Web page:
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The Taj Mahal, Benaras and the enlightenment of Buddha

After Rajasthan, I was back on the road. My next stop was to Agra. Agra is located in the Indian state of Uttar Pradesh and it is home to the "granddaddy" of monuments for love, the Taj Mahal. The Taj Mahal is all the marbles. It is an amazing monument. I visited the Taj early in the morning and it was exquisite. The Taj Mahal was definitely worth visiting.

From Agra, I took the train to Varanasi or Benaras (Indian name). Varanasi is one of the seven sacred cities of Hinduism. The other six sacred cities are Haridwar, Ayodhya, Dwarka, Mathura, Kanchipuram, Ujjain. Varanasi or the city of Shiva (Hindu Goddess) is considered to be one of the holiest cities in India. Varanasi lies adjacent to the Ganges river which is one of the most sacred rivers in the Hindu religion. Hindus make pilgrimages to Varanasi to bath in one of the 80 ghats or bathing areas along the Ganges. Hindus believe that bathing in the Ganges washes away your sins and if you die in Varanasi it is considered good luck because you will be liberated from the cycle of birth and death. As my friend said, "Varanasi is a city that is alive" It is filled with constant activity. Along the Ganges river there are nightly pujas, people bathing, cremated bodies floating down the river, and launders cleaning clothes on rocks. One morning I took a boat ride on the Ganges and watched the sunrise. As the sun rose over the river, the river was filled with activity - people bathing, launders washing clothes, other boats filled with Hindu pilgrims, the remnants of bodies floating by; it was an interesting experience. Off the river, the city is filled with a maze of narrow alleys. I would walk aimlessly down alleys getting lost, then finding my way again. I really enjoyed staying in Varanasi and experiencing the energy of the city.

On my last afternoon in Varanasi, I visited the town of Sarnath which is about 15 km or 10 miles north. Sarnath is where Buddha gave his first teaching after attaining enlightenment. Sarnath is home to numerous Buddhist temples as well as Jain Temples. While I was there I befriended a Jain priest and his two young sons at a Jain Temple. I ended up getting a tour of some of the temples by the two sons. At the end of the day, I went to the Jain priest's home for some tea. On my ride home from Sarnath, the streets were filled with processions of weddings and funerals with loud music blaring in between streams of bright lights.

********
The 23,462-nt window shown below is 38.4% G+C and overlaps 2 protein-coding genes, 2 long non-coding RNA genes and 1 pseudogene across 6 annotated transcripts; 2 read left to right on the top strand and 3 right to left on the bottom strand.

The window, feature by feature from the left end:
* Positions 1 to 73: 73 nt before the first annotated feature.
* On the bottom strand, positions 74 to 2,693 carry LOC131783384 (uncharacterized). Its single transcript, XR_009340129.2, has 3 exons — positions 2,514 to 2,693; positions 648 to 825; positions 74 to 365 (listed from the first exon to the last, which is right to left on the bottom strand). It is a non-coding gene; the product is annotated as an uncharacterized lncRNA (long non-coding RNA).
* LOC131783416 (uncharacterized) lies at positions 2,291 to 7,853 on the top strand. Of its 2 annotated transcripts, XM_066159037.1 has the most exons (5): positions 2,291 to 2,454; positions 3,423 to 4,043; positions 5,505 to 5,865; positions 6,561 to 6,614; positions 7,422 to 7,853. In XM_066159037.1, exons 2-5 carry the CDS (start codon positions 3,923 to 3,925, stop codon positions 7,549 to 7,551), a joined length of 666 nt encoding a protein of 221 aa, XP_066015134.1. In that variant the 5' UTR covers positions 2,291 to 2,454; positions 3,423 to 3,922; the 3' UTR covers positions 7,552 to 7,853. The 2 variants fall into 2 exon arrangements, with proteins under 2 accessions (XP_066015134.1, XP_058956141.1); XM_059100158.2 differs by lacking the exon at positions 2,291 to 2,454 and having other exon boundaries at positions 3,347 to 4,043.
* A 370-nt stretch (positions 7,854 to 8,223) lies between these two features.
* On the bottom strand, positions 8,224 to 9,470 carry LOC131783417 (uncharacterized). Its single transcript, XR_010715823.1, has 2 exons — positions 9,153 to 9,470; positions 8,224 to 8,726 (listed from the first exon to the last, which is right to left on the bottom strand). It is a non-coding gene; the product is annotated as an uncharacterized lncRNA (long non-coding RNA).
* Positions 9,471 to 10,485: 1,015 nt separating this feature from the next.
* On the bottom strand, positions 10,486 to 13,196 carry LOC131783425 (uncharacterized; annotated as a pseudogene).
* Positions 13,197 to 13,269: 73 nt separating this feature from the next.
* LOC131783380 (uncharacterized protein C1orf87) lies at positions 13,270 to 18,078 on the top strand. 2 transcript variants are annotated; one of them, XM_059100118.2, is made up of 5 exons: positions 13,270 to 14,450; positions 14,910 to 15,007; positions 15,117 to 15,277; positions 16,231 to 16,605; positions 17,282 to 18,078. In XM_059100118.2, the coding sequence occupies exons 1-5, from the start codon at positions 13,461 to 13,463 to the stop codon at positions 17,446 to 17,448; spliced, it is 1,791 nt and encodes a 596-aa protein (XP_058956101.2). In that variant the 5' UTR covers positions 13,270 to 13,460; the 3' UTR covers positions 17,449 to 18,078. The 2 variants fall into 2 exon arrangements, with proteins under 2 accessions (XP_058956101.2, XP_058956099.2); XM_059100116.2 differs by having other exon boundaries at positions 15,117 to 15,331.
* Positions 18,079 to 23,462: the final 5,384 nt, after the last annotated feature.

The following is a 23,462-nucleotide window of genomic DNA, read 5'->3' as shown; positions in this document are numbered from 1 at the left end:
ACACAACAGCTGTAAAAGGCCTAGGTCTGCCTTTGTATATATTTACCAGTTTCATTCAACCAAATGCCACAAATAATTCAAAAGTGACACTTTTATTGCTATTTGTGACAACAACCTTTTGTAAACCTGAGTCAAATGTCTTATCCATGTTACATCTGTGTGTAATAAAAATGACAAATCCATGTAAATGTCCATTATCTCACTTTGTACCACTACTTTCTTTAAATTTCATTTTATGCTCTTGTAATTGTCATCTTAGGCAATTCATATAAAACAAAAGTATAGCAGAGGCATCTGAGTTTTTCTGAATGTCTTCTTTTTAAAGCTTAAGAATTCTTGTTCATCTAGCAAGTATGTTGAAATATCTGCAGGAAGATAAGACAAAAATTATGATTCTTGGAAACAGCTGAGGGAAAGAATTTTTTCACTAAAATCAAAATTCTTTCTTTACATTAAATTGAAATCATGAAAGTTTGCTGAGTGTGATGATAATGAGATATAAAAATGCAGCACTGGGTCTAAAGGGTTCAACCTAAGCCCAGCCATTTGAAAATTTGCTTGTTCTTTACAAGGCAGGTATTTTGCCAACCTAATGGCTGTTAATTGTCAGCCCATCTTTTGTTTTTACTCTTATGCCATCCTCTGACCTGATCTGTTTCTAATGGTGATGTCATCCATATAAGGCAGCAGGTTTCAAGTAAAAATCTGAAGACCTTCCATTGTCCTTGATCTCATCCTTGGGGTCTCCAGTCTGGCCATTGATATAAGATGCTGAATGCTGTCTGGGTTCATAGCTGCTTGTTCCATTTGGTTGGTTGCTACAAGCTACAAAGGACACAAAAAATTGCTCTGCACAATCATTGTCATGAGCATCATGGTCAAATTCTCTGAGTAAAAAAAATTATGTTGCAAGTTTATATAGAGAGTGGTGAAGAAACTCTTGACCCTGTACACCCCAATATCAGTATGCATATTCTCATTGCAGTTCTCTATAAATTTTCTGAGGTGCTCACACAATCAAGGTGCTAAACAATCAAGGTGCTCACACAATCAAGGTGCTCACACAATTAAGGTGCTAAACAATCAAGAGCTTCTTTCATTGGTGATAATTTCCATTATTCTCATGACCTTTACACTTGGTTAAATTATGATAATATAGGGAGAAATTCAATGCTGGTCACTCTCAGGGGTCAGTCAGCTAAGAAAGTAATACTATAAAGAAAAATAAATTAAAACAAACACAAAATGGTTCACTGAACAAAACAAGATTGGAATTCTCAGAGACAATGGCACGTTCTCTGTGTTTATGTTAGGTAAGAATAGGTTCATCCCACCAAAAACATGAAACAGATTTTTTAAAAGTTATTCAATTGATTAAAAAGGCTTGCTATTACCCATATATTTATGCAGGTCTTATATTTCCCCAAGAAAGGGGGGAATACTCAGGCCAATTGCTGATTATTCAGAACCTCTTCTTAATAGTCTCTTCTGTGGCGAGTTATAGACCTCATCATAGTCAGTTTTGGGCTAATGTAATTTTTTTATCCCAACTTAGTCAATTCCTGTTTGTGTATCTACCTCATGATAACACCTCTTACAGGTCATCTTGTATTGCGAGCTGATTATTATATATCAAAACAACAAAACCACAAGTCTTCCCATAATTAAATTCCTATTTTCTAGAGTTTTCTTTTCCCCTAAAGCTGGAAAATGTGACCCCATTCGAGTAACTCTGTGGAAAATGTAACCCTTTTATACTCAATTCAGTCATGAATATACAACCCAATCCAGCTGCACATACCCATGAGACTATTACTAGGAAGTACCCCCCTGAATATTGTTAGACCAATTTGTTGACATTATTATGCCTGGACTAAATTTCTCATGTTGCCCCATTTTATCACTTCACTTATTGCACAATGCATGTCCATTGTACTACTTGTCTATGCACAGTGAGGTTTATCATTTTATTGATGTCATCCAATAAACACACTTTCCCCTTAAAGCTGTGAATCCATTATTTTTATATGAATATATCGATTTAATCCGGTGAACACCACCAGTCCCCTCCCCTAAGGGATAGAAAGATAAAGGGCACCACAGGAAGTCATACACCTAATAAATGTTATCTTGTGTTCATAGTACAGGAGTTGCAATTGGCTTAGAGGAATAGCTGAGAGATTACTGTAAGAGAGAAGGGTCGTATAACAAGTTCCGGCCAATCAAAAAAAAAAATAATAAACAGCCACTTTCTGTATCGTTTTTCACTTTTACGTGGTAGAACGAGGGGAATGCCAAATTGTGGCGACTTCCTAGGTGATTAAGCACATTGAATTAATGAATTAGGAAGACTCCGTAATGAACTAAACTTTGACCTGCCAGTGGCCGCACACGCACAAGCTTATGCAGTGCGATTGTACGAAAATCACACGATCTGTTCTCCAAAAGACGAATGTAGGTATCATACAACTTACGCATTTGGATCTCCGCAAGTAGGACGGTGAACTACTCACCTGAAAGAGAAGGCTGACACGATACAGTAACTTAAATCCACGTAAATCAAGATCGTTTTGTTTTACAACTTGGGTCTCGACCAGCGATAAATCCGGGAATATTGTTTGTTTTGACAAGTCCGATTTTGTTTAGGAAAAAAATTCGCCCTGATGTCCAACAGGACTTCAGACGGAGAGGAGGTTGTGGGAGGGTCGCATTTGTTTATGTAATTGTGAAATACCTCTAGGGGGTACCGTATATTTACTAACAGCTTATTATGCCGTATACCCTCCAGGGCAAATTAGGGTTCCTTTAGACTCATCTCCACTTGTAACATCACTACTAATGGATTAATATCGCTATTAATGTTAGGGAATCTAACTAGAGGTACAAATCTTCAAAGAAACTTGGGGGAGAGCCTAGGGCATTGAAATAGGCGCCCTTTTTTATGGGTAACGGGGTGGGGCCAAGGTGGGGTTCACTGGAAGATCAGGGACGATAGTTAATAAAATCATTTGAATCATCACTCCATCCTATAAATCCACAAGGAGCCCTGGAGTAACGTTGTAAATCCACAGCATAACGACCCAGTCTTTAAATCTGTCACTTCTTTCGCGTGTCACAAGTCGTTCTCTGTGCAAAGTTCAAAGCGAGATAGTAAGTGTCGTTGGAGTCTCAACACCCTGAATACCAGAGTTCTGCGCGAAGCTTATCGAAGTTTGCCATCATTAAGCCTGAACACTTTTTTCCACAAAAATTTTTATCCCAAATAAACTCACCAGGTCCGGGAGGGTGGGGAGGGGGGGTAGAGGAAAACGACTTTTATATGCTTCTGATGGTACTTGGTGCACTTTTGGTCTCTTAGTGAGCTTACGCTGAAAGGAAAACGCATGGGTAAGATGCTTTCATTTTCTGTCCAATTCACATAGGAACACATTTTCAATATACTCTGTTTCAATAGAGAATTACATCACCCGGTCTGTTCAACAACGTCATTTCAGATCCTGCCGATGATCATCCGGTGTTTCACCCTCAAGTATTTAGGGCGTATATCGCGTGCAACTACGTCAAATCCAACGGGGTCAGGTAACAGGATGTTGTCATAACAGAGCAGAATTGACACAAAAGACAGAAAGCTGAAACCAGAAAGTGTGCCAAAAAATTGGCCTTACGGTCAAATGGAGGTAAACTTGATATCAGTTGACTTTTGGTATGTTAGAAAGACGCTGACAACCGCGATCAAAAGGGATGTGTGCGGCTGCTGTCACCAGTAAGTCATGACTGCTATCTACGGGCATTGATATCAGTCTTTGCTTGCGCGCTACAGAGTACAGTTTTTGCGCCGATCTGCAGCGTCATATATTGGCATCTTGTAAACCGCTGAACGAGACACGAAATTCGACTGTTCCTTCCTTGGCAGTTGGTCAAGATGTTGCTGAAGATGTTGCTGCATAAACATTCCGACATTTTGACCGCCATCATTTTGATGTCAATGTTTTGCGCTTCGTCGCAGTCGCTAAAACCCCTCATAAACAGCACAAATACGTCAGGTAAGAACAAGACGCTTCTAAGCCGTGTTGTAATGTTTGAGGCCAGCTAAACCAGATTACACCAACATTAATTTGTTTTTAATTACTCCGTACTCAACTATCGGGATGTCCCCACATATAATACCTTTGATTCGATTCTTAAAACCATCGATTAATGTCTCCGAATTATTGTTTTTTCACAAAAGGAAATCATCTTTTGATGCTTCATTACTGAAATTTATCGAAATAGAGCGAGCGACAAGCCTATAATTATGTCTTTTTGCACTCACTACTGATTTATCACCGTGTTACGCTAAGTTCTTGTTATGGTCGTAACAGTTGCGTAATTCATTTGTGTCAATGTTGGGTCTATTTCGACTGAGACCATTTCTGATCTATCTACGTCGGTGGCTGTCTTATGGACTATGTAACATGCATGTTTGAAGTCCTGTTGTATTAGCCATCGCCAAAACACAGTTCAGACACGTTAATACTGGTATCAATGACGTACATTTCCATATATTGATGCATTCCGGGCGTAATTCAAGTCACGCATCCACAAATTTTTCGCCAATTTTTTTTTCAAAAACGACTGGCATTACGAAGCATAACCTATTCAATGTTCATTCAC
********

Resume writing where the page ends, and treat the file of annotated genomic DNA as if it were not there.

After Varanasi, I ventured to Bodhgaya. Bodhgaya is located in the Indian state of Bihar and it is where Buddha attained enlightenment under a Banyan tree. Bodhgaya is a major pilgrimage city for Buddhists. A temple called the Mahabodhi Temple sits adjacent to the Banyan tree where Buddha was enlightened. Bodhgaya is home to temples and monasteries from all the major Buddhist sects - Tibetan, Zen, Thai, etc. But Bihar is the poorest state in India. Just outside the Mahabodhi temple where a gold statue of Buddha sits, beggars line the street and children wander around in dilapidated clothing. While I was there I volunteered at a local school helping the kids learn math and english. Also with some friends, I took a day trip to Radjir and Nalanda. Radjir is home to Vulture Peak where Buddha gave his first teaching on emptiness. Nalanda was once the home to one of the ancient world's great universities. At its peak, the university was home to 10,000 monks and students. It is said that when the Afghans burnt the library of books at Nalanda, the fire lasted six months.

Posted by ejgalang 03:00 Archived in India

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Mr. Galangelo,
Sounds like a India has been quite the experience. Greg was just there for work and came back with many stories. His rented car came with a driver to navigate him through the city. He mentioned driving in India being similar to a heard of cats. Speaking of Greg, he just got engaged a couple days ago to Anne. They both seem very happy. Michelle and I love the blogs so keep them coming. We live vicariously through all our friends since we are both stuck at home with this little cute thing we created.
Tim & Michelle

by ttrapp1

I'm intrigued by first impressions of uplifting, spiritual places. Your talk of friendly monks and history of enlightenment explains why India is a country I'd love to experience someday. No matter where we go, I agree how valuable and memorable it is to invest part of yourself in ways to help local people. The sounds of that terrible fire you describe is reminiscent of some of the longest-running bush fires in Australian history. Lets hope some books survived

by inspire123

edwin, that is the dirties beard i've ever seen in my life. you look like a hawaiian zz top. it looks like you are having a great time and what a great journey. can i have your snowboard?

by asian fury

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